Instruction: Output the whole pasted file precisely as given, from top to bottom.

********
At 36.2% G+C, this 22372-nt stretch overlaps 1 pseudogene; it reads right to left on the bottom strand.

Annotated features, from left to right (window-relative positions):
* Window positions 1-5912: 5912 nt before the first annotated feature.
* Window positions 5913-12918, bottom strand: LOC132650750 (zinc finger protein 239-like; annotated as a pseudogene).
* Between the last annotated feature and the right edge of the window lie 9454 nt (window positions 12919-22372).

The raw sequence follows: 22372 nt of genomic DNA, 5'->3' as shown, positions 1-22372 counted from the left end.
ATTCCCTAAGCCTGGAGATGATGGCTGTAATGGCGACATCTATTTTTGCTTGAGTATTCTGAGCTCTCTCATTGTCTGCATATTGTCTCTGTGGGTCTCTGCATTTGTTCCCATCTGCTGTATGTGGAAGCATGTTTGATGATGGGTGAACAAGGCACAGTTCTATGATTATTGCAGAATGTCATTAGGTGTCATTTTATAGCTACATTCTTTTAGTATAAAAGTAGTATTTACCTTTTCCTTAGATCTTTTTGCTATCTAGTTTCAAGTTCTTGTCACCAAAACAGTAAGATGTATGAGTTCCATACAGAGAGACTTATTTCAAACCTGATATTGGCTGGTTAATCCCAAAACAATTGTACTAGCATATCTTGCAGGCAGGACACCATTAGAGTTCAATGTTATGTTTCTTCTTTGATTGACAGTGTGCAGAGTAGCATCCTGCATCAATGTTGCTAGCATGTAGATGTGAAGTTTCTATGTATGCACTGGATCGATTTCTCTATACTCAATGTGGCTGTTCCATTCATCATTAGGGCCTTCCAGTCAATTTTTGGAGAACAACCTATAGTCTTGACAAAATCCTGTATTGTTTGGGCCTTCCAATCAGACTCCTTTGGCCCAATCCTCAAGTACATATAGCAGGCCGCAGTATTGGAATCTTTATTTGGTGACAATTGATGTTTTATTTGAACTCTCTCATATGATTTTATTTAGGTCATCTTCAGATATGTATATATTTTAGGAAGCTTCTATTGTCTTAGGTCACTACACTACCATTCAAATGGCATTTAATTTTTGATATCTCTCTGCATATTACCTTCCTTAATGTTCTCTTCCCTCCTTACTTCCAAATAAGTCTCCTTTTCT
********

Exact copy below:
At 36.2% G+C, this 22372-nt stretch overlaps 1 pseudogene; it reads right to left on the bottom strand.

Annotated features, from left to right (window-relative positions):
* Window positions 1-5912: 5912 nt before the first annotated feature.
* Window positions 5913-12918, bottom strand: LOC132650750 (zinc finger protein 239-like; annotated as a pseudogene).
* Between the last annotated feature and the right edge of the window lie 9454 nt (window positions 12919-22372).

The raw sequence follows: 22372 nt of genomic DNA, 5'->3' as shown, positions 1-22372 counted from the left end.
ATTCCCTAAGCCTGGAGATGATGGCTGTAATGGCGACATCTATTTTTGCTTGAGTATTCTGAGCTCTCTCATTGTCTGCATATTGTCTCTGTGGGTCTCTGCATTTGTTCCCATCTGCTGTATGTGGAAGCATGTTTGATGATGGGTGAACAAGGCACAGTTCTATGATTATTGCAGAATGTCATTAGGTGTCATTTTATAGCTACATTCTTTTAGTATAAAAGTAGTATTTACCTTTTCCTTAGATCTTTTTGCTATCTAGTTTCAAGTTCTTGTCACCAAAACAGTAAGATGTATGAGTTCCATACAGAGAGACTTATTTCAAACCTGATATTGGCTGGTTAATCCCAAAACAATTGTACTAGCATATCTTGCAGGCAGGACACCATTAGAGTTCAATGTTATGTTTCTTCTTTGATTGACAGTGTGCAGAGTAGCATCCTGCATCAATGTTGCTAGCATGTAGATGTGAAGTTTCTATGTATGCACTGGATCGATTTCTCTATACTCAATGTGGCTGTTCCATTCATCATTAGGGCCTTCCAGTCAATTTTTGGAGAACAACCTATAGTCTTGACAAAATCCTGTATTGTTTGGGCCTTCCAATCAGACTCCTTTGGCCCAATCCTCAAGTACATATAGCAGGCCGCAGTATTGGAATCTTTATTTGGTGACAATTGATGTTTTATTTGAACTCTCTCATATGATTTTATTTAGGTCATCTTCAGATATGTATATATTTTAGGAAGCTTCTATTGTCTTAGGTCACTACACTACCATTCAAATGGCATTTAATTTTTGATATCTCTCTGCATATTACCTTCCTTAATGTTCTCTTCCCTCCTTACTTCCAAATAAGTCTCCTTTTCT